Yes, I was going to publish my upbeat essay on how I jumped to my feet when hearing a piece of music, yet thought I’d finish this experience first, so please know I shan’t be Donna Drama indefinitely.

We all come back to, circle around, avoid, deny, yet at some point have to face the myriad of issues around death and loss in our lives. It’s been a while since I’ve had to, and several have resurfaced. What if? Maybe I could have… If only I’d… I still hear his claws tapping on the wooden floor in the hallway. I hear a bump in the kitchen of the towel drawer (he used to pull out the dish towels.) The dissonance of how can he be gone, yet he is.

Playing great CD’s I’d forgotten I had has been a balm: Jesse Cook’s The Rumba Foundation, Narada Decade: The First Ten Years, IZ Kamakawiwo’ole’s Future, Michael Gettel’s san juan suite. Like a lace tablecloth for the family dinner, the music didn’t change the event, yet added grace.

I told you he was smart!

So my generous friend, Deborah, offered to go with me to the vet. Monkey so did not like the pet carrier, and he had little energy, so we wrapped him in the sky blue fleece blanket and Deb held him for the short drive to the vet’s. I turned the key in the ignition, “I will ease your mind. Like a bridge over troubled water, I will ease your mind,” floats out of the stereo.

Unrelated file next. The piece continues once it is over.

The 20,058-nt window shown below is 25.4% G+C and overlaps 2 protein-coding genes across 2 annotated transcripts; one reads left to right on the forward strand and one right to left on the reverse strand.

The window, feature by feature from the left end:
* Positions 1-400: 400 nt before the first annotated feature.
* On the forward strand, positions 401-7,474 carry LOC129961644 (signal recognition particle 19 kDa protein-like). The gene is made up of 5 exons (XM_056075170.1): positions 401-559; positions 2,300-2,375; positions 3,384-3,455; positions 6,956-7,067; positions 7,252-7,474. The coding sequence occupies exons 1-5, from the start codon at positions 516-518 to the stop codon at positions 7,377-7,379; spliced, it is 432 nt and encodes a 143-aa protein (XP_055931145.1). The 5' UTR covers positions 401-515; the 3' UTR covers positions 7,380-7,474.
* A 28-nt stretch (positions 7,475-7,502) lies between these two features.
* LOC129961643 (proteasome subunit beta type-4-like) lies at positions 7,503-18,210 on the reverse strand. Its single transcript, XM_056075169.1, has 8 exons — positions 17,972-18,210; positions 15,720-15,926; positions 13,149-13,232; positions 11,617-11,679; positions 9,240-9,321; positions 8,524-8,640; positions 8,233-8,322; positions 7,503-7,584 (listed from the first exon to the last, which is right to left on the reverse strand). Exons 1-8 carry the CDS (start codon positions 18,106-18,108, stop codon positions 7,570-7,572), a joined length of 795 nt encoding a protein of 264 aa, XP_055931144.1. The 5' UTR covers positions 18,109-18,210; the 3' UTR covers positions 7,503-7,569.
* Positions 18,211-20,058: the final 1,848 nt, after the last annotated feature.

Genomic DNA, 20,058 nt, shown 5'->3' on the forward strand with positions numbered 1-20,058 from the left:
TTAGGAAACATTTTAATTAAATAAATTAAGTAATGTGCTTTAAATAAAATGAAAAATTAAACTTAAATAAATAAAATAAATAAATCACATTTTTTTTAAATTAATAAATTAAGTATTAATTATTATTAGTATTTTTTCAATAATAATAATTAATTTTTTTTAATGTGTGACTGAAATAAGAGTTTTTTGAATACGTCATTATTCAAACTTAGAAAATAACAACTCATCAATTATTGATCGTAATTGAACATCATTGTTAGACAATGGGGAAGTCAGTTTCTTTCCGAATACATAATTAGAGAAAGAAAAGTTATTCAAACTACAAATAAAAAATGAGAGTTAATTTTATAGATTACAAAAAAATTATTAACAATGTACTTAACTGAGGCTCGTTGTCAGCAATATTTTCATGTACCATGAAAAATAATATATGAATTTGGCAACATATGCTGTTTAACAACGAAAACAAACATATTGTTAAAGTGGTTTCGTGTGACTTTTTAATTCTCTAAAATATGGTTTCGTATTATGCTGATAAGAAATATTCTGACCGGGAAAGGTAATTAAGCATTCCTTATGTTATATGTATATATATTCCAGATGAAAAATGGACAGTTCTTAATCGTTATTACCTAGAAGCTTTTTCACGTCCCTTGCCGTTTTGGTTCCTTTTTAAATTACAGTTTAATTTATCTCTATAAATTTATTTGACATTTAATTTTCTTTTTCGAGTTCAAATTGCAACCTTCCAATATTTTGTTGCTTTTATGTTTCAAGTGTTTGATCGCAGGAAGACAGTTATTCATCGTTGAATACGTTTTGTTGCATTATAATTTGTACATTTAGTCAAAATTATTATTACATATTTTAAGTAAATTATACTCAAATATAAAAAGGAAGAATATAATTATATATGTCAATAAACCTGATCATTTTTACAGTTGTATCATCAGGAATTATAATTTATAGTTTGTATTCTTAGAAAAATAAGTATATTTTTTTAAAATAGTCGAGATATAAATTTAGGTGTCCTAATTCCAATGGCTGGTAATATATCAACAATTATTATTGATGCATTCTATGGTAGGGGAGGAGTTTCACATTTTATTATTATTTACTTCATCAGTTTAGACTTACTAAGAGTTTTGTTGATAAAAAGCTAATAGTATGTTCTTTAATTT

Are you kidding me? Deb and I looked over at each other, our eyebrows went up and we shook our heads. Our eyes got moist, we each started blinking as I pulled up to the intersection

Friends. Community. Neighbors’ kindness. Empathy. Learning how to live and live with each other.

The scratch on my arm is healing well, there will only be a tiny scar. Scars can be our strongest parts – – if we let them heal.  

He’ll Let You Know

Are Life and Death extremes, at opposite ends of a spectrum? Or are Life and Death partners walking together along the path in the world? Are Life and Death parallel experiences, intersecting and criss-crossing each other? Perhaps they are flip sides of the same coin?
Mused on by countless thinkers, authors, philosophers… and folks like you and I.
Do Life and Death find definition by not being the other, such as if you are alive, you’re not dead. If you’re dead, you’re not alive. Sort of like the definition of black is the presence of all colors, white is the absence of all colors.